Home Ownership & Divorce in Illinois

By Heather Frances J.D.

Owning your own home is still the American dream, but a home can be tough to split between divorcing spouses. For most couples, the home is more valuable than the bank accounts. In Illinois, marital property -- often including the family home -- is split equitably between spouses, though not necessarily equally. This often means the house must be sold to split its value between the spouses.

Equitable Distribution

Illinois is an “equitable distribution” state. In equitable distribution states, marital property, which is most of the property acquired during the marriage, is split fairly and equitably between the spouses. However, the split is not always equal -- unless the circumstances support an even split. Illinois courts consider various factors to reach a decision on property division, including the length of the marriage and the contributions each spouse made to the marriage.

Selling the Home

You and your spouse can agree that one of you will keep the house while the other receives a larger share of other assets, or you can agree to sell the house and split the proceeds. If you and your spouse cannot reach an agreement about which of you will keep the home, the judge is unlikely to order that one of you gets to stay in the home. The judge is more likely to order the house to be sold and the proceeds from the sale divided between the spouses.

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Keeping the Home

If your spouse keeps the home, you may need to remove your name from the deed and mortgage. Typically, you can remove your name from the deed -- thereby releasing your ownership rights -- by signing a quitclaim deed giving your share to your spouse. A quitclaim deed is different from the warranty deed you probably received when you bought the house. In a quitclaim deed, you are not making any guarantees that you have proper title to the house. You’re simply giving any portion of the property you might own to your spouse. To release you from the mortgage, you and your spouse may need to obtain a cash-out refinance in which the property is refinanced but the original mortgage lien is not repaid. Instead, your name is removed from the mortgage and your spouse remains liable for future mortgage payments.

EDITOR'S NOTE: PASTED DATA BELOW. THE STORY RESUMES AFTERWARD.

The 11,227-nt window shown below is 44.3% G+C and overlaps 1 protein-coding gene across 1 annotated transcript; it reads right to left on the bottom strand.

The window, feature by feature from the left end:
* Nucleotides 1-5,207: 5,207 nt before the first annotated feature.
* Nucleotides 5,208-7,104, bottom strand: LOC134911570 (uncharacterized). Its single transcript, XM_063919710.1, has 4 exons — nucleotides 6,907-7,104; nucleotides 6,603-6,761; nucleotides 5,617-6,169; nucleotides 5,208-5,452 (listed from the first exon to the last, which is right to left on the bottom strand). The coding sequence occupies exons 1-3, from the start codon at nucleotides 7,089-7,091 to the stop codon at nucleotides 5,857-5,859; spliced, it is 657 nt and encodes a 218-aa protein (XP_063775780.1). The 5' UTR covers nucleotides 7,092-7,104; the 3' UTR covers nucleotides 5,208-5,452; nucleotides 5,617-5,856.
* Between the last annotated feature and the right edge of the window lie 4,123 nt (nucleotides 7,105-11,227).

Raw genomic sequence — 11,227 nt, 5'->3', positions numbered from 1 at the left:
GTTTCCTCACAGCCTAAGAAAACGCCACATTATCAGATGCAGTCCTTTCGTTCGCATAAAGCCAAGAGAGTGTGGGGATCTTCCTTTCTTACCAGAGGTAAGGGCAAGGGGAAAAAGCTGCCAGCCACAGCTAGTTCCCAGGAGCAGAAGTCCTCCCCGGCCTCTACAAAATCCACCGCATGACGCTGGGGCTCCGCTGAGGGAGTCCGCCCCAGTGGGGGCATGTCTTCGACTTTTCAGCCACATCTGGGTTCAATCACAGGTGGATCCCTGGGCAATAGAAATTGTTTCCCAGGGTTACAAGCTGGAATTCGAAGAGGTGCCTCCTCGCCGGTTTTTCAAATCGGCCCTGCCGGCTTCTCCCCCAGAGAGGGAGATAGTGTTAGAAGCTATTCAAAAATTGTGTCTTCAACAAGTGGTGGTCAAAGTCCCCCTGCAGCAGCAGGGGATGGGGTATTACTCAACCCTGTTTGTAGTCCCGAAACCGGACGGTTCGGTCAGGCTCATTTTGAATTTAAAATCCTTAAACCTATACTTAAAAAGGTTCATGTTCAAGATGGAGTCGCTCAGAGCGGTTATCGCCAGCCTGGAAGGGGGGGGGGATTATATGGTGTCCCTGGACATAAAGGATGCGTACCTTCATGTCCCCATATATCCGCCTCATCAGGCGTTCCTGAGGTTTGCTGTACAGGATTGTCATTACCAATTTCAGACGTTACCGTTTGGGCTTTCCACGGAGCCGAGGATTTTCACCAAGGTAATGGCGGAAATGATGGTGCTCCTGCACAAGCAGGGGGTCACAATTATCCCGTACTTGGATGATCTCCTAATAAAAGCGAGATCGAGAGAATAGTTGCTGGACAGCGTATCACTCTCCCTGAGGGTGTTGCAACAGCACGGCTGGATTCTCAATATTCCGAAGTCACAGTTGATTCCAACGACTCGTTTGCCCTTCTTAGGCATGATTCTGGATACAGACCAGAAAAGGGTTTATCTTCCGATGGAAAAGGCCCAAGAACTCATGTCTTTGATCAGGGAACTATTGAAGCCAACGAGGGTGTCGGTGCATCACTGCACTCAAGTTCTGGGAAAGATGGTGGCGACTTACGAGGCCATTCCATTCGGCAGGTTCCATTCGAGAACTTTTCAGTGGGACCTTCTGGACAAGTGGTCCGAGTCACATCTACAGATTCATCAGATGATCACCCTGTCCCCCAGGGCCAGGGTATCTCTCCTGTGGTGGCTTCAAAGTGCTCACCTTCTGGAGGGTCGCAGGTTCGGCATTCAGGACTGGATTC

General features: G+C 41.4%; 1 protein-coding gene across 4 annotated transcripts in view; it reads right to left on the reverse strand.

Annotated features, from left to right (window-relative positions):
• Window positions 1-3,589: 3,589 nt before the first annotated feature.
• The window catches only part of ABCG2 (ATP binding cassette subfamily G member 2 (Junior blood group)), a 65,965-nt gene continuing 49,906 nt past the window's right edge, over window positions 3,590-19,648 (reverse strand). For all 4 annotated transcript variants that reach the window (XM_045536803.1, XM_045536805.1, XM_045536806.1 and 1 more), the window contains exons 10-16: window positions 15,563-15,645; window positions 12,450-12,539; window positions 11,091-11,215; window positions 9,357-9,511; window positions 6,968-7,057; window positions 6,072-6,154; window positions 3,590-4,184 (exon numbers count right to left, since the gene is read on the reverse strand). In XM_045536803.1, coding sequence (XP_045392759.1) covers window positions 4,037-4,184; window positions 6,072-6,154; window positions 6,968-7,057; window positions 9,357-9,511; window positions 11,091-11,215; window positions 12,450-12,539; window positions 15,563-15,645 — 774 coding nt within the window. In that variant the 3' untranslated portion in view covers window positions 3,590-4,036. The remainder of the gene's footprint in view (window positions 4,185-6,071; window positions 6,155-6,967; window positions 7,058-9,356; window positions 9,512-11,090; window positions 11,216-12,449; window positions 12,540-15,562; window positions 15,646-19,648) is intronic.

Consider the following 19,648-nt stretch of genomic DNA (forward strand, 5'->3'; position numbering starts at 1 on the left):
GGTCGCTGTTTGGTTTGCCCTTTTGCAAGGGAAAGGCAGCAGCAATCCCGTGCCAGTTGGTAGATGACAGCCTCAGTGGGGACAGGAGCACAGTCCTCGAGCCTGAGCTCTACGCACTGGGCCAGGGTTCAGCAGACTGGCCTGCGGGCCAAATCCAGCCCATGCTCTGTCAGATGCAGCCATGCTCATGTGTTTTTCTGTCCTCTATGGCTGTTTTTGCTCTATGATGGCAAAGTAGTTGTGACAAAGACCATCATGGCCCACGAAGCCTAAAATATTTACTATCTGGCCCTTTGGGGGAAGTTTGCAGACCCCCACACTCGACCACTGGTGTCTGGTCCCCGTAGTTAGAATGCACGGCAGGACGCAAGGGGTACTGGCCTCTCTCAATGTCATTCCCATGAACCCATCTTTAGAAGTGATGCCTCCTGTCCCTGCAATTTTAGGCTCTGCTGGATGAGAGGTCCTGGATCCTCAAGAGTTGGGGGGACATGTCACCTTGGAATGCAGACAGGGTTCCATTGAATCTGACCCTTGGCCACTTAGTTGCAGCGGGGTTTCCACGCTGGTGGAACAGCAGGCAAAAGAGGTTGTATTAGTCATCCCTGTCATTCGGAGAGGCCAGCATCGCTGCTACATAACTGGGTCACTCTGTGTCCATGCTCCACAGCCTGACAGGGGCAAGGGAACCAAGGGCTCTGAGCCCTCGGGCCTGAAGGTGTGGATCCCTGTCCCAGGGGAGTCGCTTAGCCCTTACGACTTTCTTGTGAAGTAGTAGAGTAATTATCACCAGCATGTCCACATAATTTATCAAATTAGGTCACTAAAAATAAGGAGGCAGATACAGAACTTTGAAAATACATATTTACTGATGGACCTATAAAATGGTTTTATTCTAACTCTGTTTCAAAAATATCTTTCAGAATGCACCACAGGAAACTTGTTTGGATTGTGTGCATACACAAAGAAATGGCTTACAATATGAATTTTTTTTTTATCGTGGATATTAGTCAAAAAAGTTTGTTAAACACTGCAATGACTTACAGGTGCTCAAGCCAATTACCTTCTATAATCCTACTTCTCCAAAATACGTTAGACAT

Separate Property

Your home is not always considered a marital asset. For example, if you acquired your home prior to your marriage, the home may be considered separate property, which is not divisible by the Illinois court during your divorce. However, if you used marital assets -- other property you acquired during the marriage -- to pay the mortgage payments or make improvements to the house, the court could decide that the character of the house has changed from separate property to marital property or that the house’s increase in value is marital property. Alternatively, it could decide that the martial estate is entitled to reimbursement from you for mortgage payments or improvements.

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Can a Spouse Get Half of the House in a Divorce in Connecticut?
 

References

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Divorce Laws in Tennessee - Keeping the Home

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